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If You Don't Win, You Can Still Play: 
Thoughts on Song Contests

by Lynn Harrison
© 2001 Lynn Harrison. Printed with permission. All Rights Reserved.

Last week I won a song contest. Actually, I was one of two runners-up, which was almost as good as winning. Wow, did I feel great. I had arrived. Some high-up authority figure said my music was not only good, it was better than lots of other people's music. Hallelujah!

But this week, I lost a song contest. I didn't even make the list of nominations. I found myself angry at the judges, jealous of the winners, and worse, critical of myself and doubting my talent.

Not coincidentally, I haven't felt much like writing songs. Not this week, and strangely enough, not last week either. Why is that? Could that be that in the excitement of entering contests, I've lost sight of why I make music in the first place?

Contests are seductive to independent musicians. They offer a rare opportunity to be singled out from the throng and to potentially get paid large sums of money. They offer prestige, affirmation and the closest thing to professional credentials many of us will ever get.

Entering usually takes some money but very little effort. To enter a contest, you don't have to play for an hour in a smoky club at 1:00 a.m., you just have to upload your MP3 and enter your Visa number. Then, as the John Lennon Songwriting Contest says, "just imagine".

Imagine you'll get discovered. Imagine you'll get famous. Imagine Bonnie Raitt will cover your song and you'll get fabulously rich. All this imagining is fun, but it doesn't make for very interesting music.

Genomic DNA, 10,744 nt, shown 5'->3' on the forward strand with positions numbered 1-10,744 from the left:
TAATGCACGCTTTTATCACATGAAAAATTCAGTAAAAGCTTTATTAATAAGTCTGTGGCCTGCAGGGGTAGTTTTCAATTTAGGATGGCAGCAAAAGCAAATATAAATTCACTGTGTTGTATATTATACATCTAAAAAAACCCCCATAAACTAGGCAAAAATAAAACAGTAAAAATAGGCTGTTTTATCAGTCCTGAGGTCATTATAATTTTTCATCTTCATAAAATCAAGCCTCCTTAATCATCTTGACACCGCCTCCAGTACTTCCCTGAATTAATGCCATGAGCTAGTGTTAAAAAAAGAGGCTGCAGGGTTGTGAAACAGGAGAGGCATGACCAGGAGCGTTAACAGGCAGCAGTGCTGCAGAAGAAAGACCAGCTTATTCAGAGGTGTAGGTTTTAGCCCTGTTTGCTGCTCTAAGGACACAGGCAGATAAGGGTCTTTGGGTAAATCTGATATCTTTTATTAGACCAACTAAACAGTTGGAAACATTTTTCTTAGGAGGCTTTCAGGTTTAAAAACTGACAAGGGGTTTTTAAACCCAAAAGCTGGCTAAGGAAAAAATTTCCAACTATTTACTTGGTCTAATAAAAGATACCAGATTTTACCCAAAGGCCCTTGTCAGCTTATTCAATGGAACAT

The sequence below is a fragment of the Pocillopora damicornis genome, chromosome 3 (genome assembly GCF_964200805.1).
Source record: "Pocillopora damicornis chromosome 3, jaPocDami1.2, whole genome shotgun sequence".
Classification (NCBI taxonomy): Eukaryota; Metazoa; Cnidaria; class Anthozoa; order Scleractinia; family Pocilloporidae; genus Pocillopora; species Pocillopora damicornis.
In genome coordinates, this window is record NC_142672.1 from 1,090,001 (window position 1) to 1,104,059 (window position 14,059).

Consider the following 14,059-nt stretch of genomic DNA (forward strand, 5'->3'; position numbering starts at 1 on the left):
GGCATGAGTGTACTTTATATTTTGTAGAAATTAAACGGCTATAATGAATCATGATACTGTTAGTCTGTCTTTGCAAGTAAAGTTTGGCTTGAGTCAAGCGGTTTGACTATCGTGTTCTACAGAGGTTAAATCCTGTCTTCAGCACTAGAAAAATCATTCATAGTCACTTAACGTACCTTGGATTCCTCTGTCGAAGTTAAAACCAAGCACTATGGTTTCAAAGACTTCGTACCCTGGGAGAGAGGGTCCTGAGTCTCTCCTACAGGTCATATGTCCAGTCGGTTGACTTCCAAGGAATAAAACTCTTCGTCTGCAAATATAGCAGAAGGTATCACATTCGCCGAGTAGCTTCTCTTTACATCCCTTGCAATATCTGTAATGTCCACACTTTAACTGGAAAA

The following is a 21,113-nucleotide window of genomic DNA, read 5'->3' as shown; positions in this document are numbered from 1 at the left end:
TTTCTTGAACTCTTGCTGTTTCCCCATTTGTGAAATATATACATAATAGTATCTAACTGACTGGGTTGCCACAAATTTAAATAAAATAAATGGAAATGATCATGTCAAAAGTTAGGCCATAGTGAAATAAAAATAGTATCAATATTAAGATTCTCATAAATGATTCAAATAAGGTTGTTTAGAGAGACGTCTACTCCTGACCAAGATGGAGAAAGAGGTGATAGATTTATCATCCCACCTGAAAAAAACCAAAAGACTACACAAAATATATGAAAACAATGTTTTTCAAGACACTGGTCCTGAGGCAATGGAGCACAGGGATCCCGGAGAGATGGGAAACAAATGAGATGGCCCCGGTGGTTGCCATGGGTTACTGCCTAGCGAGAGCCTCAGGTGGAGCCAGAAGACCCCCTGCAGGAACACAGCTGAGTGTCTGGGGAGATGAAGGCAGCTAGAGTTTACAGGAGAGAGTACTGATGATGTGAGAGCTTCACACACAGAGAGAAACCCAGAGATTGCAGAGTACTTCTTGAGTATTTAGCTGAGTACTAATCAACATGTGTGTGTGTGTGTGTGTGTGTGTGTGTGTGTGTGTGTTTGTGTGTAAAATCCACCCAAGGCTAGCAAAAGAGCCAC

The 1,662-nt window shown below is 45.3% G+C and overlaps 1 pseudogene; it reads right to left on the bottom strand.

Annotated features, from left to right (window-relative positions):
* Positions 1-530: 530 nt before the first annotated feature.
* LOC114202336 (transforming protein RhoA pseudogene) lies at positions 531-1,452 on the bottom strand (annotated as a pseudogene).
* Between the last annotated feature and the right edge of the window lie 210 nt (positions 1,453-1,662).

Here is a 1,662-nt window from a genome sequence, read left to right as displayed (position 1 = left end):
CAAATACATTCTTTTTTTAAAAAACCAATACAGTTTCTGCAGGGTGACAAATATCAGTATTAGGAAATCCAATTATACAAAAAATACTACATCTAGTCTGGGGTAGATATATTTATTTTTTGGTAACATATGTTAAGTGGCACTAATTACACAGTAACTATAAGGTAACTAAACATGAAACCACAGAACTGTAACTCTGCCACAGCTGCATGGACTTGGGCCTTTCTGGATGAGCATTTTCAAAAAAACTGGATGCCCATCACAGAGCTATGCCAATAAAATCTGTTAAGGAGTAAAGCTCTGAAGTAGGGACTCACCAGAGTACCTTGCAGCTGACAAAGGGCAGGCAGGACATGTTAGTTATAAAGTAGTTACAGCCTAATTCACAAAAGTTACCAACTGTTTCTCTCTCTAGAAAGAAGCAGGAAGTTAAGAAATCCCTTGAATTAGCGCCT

There were many differences between the two contests I entered. The one I "won" was relatively local with a few hundred entries. The one I "lost" was international and very big with thousands of entries. Obviously, my odds were better with the first one. But there was another important difference.

I succeeded in the contest that originated close to home, not in Nashville. In my own community, and at my own neighborhood stage, my songs are known and loved by a loyal and growing audience. When a song is shared among friends and people are moved, everybody wins. If I don't win the 'big' contest, does that make me a loser? Not if I pick up my guitar, write another song, and play it for someone.

Songwriting contests can be a boost to our egos and our careers, but ruthless competition is harmful to the spirit. Sure, you can't win if you don't play. But the playing comes first…the winning second.

Born in Dallas, TX, Lynn Harrison grew up in Winnipeg, Manitoba and started writing songs when she was 12. After moving to Toronto for a career in broadcasting, she continued to write and perform. Since 1998 she's been working almost exclusively as a singer-songwriter, winning honours in the 1999 Unisong competition and receiving both national and regional airplay on radio and tv for numerous songs from "Lynoleum", her first album. Produced by acclaimed Canadian musician David Woodhead, the album highlights Lynn's accessible and engaging vocals, insightful urban lyrics and hook-laden melodies.
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